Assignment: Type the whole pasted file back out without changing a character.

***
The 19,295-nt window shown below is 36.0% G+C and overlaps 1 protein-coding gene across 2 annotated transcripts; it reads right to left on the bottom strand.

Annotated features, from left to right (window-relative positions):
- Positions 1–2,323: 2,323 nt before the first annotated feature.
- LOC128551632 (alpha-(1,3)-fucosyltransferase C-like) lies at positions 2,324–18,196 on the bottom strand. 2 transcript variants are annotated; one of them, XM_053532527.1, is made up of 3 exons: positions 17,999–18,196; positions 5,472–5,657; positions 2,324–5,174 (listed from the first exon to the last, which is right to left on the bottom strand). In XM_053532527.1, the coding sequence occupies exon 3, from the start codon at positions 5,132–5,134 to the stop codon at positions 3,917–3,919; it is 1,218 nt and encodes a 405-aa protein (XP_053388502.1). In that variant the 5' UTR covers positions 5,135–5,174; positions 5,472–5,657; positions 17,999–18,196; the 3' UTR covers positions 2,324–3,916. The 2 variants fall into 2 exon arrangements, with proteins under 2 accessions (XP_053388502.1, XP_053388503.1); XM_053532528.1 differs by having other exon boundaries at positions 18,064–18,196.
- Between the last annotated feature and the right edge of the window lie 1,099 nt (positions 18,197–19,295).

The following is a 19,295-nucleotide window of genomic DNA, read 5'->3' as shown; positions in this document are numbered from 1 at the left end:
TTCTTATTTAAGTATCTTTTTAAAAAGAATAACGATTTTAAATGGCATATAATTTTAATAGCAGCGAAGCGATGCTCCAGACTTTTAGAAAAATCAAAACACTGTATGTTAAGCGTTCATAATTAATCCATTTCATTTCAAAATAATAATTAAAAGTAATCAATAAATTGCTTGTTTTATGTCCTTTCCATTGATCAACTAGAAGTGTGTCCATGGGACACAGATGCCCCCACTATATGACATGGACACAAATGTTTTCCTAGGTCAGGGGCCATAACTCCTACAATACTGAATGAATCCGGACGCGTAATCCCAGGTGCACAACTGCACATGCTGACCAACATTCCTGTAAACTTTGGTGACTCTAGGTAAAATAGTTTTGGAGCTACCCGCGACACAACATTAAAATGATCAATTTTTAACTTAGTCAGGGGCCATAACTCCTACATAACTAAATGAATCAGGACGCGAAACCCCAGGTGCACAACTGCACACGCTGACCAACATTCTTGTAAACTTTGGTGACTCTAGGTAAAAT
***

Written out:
The 19,295-nt window shown below is 36.0% G+C and overlaps 1 protein-coding gene across 2 annotated transcripts; it reads right to left on the bottom strand.

Annotated features, from left to right (window-relative positions):
- Positions 1–2,323: 2,323 nt before the first annotated feature.
- LOC128551632 (alpha-(1,3)-fucosyltransferase C-like) lies at positions 2,324–18,196 on the bottom strand. 2 transcript variants are annotated; one of them, XM_053532527.1, is made up of 3 exons: positions 17,999–18,196; positions 5,472–5,657; positions 2,324–5,174 (listed from the first exon to the last, which is right to left on the bottom strand). In XM_053532527.1, the coding sequence occupies exon 3, from the start codon at positions 5,132–5,134 to the stop codon at positions 3,917–3,919; it is 1,218 nt and encodes a 405-aa protein (XP_053388502.1). In that variant the 5' UTR covers positions 5,135–5,174; positions 5,472–5,657; positions 17,999–18,196; the 3' UTR covers positions 2,324–3,916. The 2 variants fall into 2 exon arrangements, with proteins under 2 accessions (XP_053388502.1, XP_053388503.1); XM_053532528.1 differs by having other exon boundaries at positions 18,064–18,196.
- Between the last annotated feature and the right edge of the window lie 1,099 nt (positions 18,197–19,295).

The following is a 19,295-nucleotide window of genomic DNA, read 5'->3' as shown; positions in this document are numbered from 1 at the left end:
TTCTTATTTAAGTATCTTTTTAAAAAGAATAACGATTTTAAATGGCATATAATTTTAATAGCAGCGAAGCGATGCTCCAGACTTTTAGAAAAATCAAAACACTGTATGTTAAGCGTTCATAATTAATCCATTTCATTTCAAAATAATAATTAAAAGTAATCAATAAATTGCTTGTTTTATGTCCTTTCCATTGATCAACTAGAAGTGTGTCCATGGGACACAGATGCCCCCACTATATGACATGGACACAAATGTTTTCCTAGGTCAGGGGCCATAACTCCTACAATACTGAATGAATCCGGACGCGTAATCCCAGGTGCACAACTGCACATGCTGACCAACATTCCTGTAAACTTTGGTGACTCTAGGTAAAATAGTTTTGGAGCTACCCGCGACACAACATTAAAATGATCAATTTTTAACTTAGTCAGGGGCCATAACTCCTACATAACTAAATGAATCAGGACGCGAAACCCCAGGTGCACAACTGCACACGCTGACCAACATTCTTGTAAACTTTGGTGACTCTAGGTAAAAT